• Novel data representations for information estimation(ThinkTank Maths)
    This research contract is developing ways of measuring the information content of a data stream for a particular purpose. Effective methods for rapidly estimating the information content of raw sensor data would reduce both bandwidth requirements and the need to apply computationally expensive algorithms. This project aims to achieve this objective by creating novel data representations and information measures.


Internship projects:

  • Clutter mapping for radar trackers(Thales / Bath)
    Radars can produce unwanted detections (clutter) due, for example, to reflection from the ground. It is important to estimate the spatial density of the clutter, so that the probability of outputting false radar tracks can be controlled. The aim of this Internship project is to perform a rigorous analysis of the problem, and for each potential solution, to consider efficient strategies for computation on real systems.
  • Optical correlators(MBDA and Cambridge Correlators / Sheffield)
    A compact optical computer has already been demonstrated to achieve basic image correlation and tracking functions. However, the high speed of processing is such that it could have wider application in computational imaging, where the processing can compensate for the use of simple or sparse sensing to recover imagery at a quality. The aim of this Internship project is to develop real time techniques and explore potential applications in seekers for guided missiles.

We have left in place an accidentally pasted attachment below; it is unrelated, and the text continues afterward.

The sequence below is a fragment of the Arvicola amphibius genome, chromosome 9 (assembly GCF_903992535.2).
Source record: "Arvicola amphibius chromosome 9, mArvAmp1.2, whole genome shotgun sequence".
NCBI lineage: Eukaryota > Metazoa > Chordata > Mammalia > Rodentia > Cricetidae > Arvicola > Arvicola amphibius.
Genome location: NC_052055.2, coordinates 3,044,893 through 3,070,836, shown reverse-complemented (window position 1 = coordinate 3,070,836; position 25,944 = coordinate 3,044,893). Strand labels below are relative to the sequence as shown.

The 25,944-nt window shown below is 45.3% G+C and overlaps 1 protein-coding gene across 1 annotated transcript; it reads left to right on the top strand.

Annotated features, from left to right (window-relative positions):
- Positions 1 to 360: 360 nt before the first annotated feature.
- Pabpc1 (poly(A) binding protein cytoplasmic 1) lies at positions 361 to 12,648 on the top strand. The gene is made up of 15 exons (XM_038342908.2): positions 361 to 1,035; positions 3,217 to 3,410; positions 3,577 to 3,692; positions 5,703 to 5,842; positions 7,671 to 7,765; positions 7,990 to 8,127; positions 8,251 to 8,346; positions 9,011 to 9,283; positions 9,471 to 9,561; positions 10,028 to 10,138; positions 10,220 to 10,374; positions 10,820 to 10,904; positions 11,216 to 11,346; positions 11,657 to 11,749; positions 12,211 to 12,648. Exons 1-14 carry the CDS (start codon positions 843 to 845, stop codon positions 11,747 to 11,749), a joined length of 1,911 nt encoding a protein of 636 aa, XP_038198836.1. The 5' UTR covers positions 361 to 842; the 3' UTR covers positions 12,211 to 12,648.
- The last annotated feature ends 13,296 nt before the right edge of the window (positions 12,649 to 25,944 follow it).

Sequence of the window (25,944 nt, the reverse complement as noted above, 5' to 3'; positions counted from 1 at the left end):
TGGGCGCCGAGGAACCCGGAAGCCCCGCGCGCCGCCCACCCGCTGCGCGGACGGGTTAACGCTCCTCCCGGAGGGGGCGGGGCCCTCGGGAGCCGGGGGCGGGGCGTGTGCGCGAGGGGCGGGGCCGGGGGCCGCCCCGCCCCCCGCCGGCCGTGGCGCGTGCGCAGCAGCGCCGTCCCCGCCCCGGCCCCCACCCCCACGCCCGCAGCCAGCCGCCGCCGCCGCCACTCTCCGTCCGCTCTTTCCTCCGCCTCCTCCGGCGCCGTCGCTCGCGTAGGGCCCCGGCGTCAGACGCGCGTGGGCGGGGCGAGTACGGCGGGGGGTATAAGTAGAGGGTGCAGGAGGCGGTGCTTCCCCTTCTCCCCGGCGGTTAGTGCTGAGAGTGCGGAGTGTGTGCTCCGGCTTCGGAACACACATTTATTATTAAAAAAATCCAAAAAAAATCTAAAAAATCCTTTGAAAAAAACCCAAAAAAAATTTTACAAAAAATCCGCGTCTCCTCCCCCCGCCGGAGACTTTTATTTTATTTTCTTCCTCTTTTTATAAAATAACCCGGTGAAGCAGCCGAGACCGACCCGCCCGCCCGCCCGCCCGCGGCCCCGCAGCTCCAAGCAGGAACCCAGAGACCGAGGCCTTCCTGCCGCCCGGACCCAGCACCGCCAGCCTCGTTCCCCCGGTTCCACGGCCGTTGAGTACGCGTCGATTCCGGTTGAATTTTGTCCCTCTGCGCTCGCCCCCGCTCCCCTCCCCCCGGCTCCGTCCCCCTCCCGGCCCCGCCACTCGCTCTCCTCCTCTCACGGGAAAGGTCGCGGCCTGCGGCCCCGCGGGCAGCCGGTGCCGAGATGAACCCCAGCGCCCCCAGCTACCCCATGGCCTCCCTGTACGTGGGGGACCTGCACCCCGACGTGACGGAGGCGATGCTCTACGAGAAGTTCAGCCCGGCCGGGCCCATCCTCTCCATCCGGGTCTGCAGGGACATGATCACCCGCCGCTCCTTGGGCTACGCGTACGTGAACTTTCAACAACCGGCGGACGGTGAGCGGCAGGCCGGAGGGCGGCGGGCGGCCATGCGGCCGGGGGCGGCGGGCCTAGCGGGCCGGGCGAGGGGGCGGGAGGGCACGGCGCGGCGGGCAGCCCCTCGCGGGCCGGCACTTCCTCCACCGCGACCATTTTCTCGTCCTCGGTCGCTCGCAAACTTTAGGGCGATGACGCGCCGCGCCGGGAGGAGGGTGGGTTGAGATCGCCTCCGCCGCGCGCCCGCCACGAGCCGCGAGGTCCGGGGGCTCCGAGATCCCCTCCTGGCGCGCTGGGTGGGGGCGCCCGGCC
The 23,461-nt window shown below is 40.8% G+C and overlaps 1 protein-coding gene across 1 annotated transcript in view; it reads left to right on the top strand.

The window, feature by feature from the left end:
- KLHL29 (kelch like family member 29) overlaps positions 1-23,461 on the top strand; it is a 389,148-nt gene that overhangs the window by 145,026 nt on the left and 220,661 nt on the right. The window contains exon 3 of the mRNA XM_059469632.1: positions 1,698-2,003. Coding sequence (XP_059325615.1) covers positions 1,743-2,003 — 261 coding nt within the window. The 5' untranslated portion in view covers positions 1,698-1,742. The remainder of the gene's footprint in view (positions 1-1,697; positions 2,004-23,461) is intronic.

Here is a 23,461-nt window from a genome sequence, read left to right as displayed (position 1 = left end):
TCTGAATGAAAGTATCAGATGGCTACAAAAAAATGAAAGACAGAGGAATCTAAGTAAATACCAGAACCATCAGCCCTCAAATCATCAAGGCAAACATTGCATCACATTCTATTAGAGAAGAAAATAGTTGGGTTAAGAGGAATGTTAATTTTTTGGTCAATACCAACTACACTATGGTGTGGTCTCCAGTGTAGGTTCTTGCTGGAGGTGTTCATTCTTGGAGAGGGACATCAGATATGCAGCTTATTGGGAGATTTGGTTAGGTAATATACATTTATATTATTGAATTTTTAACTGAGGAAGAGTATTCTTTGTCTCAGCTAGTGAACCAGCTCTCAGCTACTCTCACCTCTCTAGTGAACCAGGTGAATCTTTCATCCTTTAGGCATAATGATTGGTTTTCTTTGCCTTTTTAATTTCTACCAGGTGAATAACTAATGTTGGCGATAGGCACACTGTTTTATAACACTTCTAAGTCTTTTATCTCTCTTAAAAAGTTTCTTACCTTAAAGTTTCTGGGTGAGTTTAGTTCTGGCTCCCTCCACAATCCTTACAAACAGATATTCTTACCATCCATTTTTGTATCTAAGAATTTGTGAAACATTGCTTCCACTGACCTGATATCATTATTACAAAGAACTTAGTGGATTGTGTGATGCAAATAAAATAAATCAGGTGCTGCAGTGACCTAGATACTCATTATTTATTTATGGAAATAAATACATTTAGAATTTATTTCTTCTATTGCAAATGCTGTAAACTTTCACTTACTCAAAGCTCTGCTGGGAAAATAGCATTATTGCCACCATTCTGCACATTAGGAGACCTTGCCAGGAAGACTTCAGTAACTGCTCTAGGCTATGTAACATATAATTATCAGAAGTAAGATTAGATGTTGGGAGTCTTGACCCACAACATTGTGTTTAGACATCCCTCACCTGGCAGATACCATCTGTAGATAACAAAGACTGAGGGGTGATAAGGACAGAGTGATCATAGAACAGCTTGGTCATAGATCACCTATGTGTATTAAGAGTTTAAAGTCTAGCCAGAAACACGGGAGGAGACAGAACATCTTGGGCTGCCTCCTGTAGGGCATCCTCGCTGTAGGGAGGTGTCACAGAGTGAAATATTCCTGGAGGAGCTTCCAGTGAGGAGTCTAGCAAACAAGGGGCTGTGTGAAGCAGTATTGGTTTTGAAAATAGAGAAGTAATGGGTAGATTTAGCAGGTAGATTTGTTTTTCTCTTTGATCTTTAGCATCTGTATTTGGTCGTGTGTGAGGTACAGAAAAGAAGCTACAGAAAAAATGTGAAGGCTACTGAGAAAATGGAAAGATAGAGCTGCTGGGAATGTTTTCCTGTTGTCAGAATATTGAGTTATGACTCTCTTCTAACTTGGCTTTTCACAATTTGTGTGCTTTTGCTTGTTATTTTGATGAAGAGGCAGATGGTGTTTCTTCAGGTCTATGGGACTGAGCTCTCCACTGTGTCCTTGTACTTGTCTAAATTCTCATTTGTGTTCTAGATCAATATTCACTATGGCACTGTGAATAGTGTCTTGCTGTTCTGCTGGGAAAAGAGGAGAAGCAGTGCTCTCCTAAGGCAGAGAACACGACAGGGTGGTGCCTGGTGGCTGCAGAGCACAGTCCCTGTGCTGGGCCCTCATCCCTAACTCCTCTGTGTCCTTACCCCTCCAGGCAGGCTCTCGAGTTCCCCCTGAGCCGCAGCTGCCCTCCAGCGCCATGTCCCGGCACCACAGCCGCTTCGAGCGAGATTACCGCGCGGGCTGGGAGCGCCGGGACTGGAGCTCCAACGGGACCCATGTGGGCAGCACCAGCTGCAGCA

• Topology of antenna radiation patterns(Selex / Edinburgh)
    Although modern electronically scanned antennas are capable of generating almost arbitrary near field distributions, antenna designers commonly use analytical distributions that apply only to apertures comprising circles or rectangles. The aim of this Internship project is to undertake a fundamental mathematical study with the objective of finding analytical low sidelobe distributions with given aperture geometry and dynamic range constraints.
  • 3D compressive imaging and sensor development (Selex / Edinburgh)
    Single pixel imaging provides a low cost alternative to 2D arrays, trading the cost of arrays and data read-out architectures for simpler, but slower data acquisition circuitry. The aim of this Internship project is to develop an image recovery algorithm using sparse data sets derived from SPCs or single point scanning systems that could help to increase frame rates. Similar issues arise also in recovering high resolution images with coded aperture masks.